It’s all very efficient and very environmentally friendly.  And most importantly, it’s the ONLY “alternative” energy source that has the potential to produce power on a large enough scale that can possibly reduce our reliance on coal and oil. A one kilometer SBSP array and a ten kilometer diameter rectenna could produce between five and ten GIGAWATTS of electricity. That’s huge.

So why don’t we have SBSP operational today?  There’s one issue, and it’s a biggie:  launch costs.

With current technologies, it would take almost 150 rocket launches to haul the components required for a one kilometer array of solar panels into space. The cost of this is mind-numbingly astronomical. We need to reduce the cost of sending a rocket into space by a factor of 1000 to make it competitive with constructing a coal-fired plant. Of course, the overhead of a government organization like NASA makes rocket launches more expensive than they need to be – private contractors can do it much more cheaply. But not cheap enough ... yet.  Maybe over the next ten to twenty years, the cost will come down enough to bring this within a reasonable range.

If you built the system today, it would take over 50 years of power generation just to pay for the launch costs.  But ... that was the estimated payback period when they built Grand Coulee Dam in Washington State. Grand Coulee Dam, which was completed in 1942, produces whopping 6.8 Gigawatts of electricity today! This was an enormously expensive project for it’s time. It had a lot of critics who said that it was just too DAM expensive (pun intended) – but here we are, 70 years later, and it’s still THE LARGEST single producer of electricity in the USA!

Unfortunately, we don’t need one SBSP array (or Grand Coulee sized dams) to help with our energy problems; we need dozens. In the meantime, we’re building new coal fired plants at a dizzying rate – expelling hundreds of gigawatts of excess heat, and thousands of tons of greenhouse gasses, into our atmosphere.

So think about the original puzzle posed above. Earth is the room and our coal fired plants is the refrigerator, and it’s starting to get hot in here. Let’s figure out a way to turn off the fridge and shut the door.  And don’t forget to turn off the light on your way out as well.

Categories:   Economics | Science
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Comments (4) -

April 3. 2010 09:07

Great Blog Half Baked! Our Congresspersons would certainly fail the lead-in quiz due to their inability to use logic in "problem-solving" as is evident by the laws inacted in the last half century.  However, perhaps we could offer them an extension of their Congressional seast if they are willing to participate in a practical demonstration of this basic law of physics....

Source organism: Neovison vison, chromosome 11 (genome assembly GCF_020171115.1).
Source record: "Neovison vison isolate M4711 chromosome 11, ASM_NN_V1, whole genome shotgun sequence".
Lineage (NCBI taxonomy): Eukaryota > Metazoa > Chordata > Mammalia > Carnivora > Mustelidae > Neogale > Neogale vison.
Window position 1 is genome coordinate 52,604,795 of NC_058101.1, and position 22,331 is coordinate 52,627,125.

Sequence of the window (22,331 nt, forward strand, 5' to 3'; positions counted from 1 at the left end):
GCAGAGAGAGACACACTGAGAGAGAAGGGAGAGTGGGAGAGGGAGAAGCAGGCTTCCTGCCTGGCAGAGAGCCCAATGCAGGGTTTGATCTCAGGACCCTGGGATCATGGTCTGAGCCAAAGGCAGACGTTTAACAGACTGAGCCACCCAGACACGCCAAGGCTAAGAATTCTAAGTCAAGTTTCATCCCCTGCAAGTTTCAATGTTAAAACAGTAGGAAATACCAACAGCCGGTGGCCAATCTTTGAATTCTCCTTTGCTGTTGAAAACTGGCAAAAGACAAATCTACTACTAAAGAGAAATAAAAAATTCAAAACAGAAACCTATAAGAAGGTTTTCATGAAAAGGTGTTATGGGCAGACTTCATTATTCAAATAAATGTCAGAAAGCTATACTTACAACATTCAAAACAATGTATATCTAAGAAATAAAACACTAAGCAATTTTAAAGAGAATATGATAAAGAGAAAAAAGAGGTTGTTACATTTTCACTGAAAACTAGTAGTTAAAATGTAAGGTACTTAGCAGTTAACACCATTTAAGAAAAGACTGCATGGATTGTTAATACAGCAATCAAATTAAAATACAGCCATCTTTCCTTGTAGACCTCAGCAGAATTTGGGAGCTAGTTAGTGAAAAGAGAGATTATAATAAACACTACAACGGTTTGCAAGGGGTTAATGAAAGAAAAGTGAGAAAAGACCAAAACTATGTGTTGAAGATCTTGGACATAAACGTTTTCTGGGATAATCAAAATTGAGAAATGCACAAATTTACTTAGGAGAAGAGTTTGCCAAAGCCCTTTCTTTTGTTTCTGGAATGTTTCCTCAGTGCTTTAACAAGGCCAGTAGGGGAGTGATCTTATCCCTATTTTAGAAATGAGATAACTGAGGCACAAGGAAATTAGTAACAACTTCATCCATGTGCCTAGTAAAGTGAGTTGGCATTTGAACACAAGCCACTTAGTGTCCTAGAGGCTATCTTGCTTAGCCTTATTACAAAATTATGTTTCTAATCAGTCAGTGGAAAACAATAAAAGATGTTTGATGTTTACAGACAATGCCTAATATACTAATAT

First we seal the chamber..completely.   I like the refrigerator practical but we would probably get a better "bang for our buck" if we used cell phone would keep them busy replacing the batteries and any time a Congressman is not engaged in making new laws..America has a few extra hours of economic and personal freedom to attempt to recover from previously passed legislation.

And as coincidence would have it..I signed a contract yesterday to have a 6.6kW AC Solar array installed........yea!

The Dougster

April 3. 2010 10:45

I saw a TV show where a hospital was trying to cool down a room by opening a refrigerator door and I remember thinking that's dumb, it will actually heat up the room. That's why the coils for an air conditioner are outside the house.

One way to "cool down" the planet is with solar power for houses. Once we have plug-in hybrids the ROI becomes much more attractive so I am anxiously awaiting these cars since a pure electric is not viable politically in the short term. We need incentives for this and I am starting a grass root effort here in Ca. to do this.

Keep in mind since no process is 100% efficient that all power generated throws off heat so even this will add heat but not as much as coal or other central power since even more heat is generated (wasted) by the transfer from a central source to the home, right?


November 24. 2010 12:59

Very well-written and thought-provoking.  I will have to learn more about SBSP as this is an option I was never aware of.  I am currently reading Hot, Flat, and Crowded by Thomas Friedman.  It's likely that we as a society (and not to mention, the other societies--especially the ones who are still in the process of modernizing) are going to have to completely change our way of life.  Telecommuting and public transportation for work will likely become more commonplace.  Who knows how we'll finally kick our fossil fuel habit.  I imagine it will be a combination of alternative energy sources (ie wind, solar, ethanol), more efficient use of our energy (through the use of smart meters, a smarter smart gird, and energy monitors), and a more commonsense approach to buildings (ie better insulation).

CO2 Reduction

January 6. 2012 21:05

I found lots of interesting information here. The post was professionally written and I feel like the author has extensive knowledge in the subject. Keep it that way.

solar power systems